Associated Topics || Dr. Math Home || Search Dr. Math

### Integral of dx/(1+(tanx)^sqrt2)

```Date: 06/28/2003 at 20:37:26
From: Michael
Subject: A challenging integration

Find the value of the integral that ranges from 0 to pi/2 of dx/(1 +
(tanx)^S), where S is the square root of 2.

I know this question has a solution, but I haven't the slightest idea
how to do it. I tried a substitution letting z = 1 + (tanx)^S, and
that eventually brought me to a rather interesting fraction after
simplifying the trig functions. Nonetheless, no matter what I do, I
never arrive at an answer.

The exponent on the tan(x) is the square root of 2, so it is
intimidating just to look at.
```

```
Date: 06/29/2003 at 09:18:05
From: Doctor Pete
Subject: Re: Extremely challenging integration

Hi Michael,

This question is an old Putnam problem, and the solution is very well
known. The reason that the exponent S = Sqrt[2] was chosen is so that
the integrand is not integrable in closed form. Thus any efforts to
try to substitute or transform the integrand will fail.

The key to solving this question is to use the fact that the integral
is definite, and that the integrand obeys a particular property
which I will describe presently.  If we consider the substitution of
the form

u = Pi/2 - x,
du = - dx,

it is clear that the interval of integration is reversed and the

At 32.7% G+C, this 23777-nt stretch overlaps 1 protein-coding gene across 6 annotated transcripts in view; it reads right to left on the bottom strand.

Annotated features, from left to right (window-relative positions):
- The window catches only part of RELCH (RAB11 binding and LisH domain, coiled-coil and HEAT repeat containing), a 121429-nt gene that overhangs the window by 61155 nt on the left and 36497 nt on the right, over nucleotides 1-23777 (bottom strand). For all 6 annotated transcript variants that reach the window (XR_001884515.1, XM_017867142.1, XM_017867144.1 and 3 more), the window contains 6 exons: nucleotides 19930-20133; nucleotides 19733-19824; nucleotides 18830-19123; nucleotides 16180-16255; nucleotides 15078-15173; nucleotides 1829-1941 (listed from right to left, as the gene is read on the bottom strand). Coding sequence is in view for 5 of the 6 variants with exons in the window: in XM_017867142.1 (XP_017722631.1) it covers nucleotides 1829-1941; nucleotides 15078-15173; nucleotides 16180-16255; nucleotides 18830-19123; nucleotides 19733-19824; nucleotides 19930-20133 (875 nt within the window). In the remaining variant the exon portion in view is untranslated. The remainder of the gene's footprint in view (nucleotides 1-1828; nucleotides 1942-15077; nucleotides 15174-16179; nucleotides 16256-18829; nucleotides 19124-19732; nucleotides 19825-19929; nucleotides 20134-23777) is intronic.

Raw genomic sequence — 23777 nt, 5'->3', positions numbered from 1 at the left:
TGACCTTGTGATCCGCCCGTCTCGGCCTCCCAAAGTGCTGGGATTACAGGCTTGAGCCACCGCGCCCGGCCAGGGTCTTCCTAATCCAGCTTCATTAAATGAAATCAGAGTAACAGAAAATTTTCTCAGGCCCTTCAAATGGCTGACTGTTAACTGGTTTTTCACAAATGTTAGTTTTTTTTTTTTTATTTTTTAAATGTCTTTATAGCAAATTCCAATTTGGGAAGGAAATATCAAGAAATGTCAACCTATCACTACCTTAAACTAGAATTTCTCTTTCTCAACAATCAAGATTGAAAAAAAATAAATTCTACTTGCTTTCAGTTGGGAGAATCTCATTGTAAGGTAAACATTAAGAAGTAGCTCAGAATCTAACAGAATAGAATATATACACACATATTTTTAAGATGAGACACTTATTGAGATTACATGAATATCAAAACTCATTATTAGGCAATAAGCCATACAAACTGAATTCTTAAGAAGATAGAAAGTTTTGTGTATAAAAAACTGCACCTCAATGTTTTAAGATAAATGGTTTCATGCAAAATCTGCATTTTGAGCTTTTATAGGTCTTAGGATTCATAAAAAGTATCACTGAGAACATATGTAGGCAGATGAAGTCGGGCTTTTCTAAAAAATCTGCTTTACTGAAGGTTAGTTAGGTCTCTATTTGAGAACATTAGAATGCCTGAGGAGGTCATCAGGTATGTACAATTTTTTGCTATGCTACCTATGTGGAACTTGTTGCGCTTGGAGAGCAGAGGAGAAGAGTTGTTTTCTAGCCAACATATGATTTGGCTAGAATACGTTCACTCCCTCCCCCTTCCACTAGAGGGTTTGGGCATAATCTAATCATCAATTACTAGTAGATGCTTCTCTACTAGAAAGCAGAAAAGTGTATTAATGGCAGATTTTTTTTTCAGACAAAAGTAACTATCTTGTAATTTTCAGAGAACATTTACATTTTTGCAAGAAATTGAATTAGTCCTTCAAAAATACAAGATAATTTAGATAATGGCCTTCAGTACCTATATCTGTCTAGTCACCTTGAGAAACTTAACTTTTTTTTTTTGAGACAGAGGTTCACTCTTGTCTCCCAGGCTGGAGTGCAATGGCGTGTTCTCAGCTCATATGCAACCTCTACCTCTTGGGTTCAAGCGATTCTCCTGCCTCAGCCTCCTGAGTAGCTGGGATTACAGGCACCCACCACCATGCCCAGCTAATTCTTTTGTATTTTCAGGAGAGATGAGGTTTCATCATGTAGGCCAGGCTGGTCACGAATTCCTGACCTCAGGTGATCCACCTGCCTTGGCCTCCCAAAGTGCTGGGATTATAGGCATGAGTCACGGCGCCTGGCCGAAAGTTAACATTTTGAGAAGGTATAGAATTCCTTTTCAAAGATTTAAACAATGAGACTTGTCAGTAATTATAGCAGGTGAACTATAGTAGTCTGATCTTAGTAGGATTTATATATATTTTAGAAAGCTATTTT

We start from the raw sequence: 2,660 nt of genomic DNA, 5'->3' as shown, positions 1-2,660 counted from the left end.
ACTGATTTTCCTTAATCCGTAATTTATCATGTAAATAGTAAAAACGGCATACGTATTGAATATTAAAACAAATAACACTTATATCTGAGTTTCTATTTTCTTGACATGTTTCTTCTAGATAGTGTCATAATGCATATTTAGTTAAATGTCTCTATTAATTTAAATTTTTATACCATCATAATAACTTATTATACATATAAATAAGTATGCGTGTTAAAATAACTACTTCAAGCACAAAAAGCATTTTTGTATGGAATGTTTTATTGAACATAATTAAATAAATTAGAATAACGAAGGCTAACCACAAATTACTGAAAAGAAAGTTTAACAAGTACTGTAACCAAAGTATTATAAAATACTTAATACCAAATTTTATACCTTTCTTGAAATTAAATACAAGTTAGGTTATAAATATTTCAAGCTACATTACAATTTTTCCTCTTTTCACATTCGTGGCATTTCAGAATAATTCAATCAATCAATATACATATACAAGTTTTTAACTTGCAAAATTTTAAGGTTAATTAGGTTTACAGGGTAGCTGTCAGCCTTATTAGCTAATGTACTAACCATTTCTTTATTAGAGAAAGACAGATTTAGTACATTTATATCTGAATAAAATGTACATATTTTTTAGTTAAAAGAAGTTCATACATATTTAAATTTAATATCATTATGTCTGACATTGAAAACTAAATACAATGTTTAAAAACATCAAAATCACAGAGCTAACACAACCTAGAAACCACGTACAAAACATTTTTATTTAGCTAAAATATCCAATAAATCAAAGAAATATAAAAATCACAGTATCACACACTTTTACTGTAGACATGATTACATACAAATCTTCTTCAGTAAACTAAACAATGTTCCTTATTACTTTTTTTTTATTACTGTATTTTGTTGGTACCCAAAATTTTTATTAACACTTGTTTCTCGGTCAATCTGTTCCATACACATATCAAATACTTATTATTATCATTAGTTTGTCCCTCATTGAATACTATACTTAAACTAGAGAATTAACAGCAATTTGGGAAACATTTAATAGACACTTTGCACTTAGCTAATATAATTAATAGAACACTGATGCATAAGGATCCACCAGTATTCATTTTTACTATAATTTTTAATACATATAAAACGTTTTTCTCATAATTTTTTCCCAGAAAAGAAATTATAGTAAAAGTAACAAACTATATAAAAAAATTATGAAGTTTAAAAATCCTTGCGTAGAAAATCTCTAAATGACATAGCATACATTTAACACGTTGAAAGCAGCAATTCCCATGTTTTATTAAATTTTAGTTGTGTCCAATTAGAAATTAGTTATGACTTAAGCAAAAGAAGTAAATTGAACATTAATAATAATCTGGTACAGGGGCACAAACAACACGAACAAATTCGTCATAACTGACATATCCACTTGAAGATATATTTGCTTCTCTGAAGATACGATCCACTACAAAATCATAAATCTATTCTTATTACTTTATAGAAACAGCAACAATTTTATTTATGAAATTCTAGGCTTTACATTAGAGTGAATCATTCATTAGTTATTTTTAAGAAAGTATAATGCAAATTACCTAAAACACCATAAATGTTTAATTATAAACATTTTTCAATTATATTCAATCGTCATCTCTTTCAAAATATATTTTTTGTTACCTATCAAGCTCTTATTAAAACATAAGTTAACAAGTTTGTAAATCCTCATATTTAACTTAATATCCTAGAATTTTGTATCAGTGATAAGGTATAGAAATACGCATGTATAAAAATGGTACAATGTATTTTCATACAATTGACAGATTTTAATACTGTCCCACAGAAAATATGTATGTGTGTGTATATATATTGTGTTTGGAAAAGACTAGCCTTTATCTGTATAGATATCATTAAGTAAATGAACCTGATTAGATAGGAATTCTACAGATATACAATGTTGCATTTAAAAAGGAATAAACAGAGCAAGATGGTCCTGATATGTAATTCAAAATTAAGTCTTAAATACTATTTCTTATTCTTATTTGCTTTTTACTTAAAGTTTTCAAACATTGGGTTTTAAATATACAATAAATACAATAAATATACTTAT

integrand is negated, the total effect of which is that we again
arrive at a definite integral over [0, Pi/2]. However, the integrand
becomes

du/(1 + Tan[Pi/2 - u]^S),

and since

Tan[Pi/2 - u] = Cot[u] = 1/Tan[u],

we find the integrand is

du/(1 + 1/Tan[u]^S).

Now simplify the fraction to obtain

Tan[u]^S du/(Tan[u]^S + 1).

One should now realize that the value of the integral has not changed,
but the integrand takes on a convenient form. In particular, twice the
integral's value is simply

1/(1 + Tan[u]^S) + Tan[u]^S/(Tan[u]^S + 1) du,

which is just 1 du. Therefore the integral evaluates to Pi/4.

As you can see here, definite integrals can sometimes be evaluated by
somewhat non-traditional means, where an indefinite integral would
fail. This is because the integrand may satisfy certain special
properties over a specific interval of integration. For instance, the
integral of

Log[Sin[x]] dx

on [0, Pi/2] is equal to -Pi Log[2]/2, but there is no elementary
antiderivative of this integrand.

- Doctor Pete, The Math Forum
http://mathforum.org/dr.math/
```

```
Date: 06/29/2003 at 13:51:08
From: Michael
Subject: Thank you (A challenging integration)

Thank you so much! The solution is so very easy, but I would never
have thought of that in a million years. This is one of those times
when you realize how beautiful math really is. Thank you so much, the
answer makes perfect sense to me now!
```
Associated Topics:
College Calculus

Search the Dr. Math Library:

 Find items containing (put spaces between keywords):   Click only once for faster results: [ Choose "whole words" when searching for a word like age.] all keywords, in any order at least one, that exact phrase parts of words whole words

Submit your own question to Dr. Math
Math Forum Home || Math Library || Quick Reference || Math Forum Search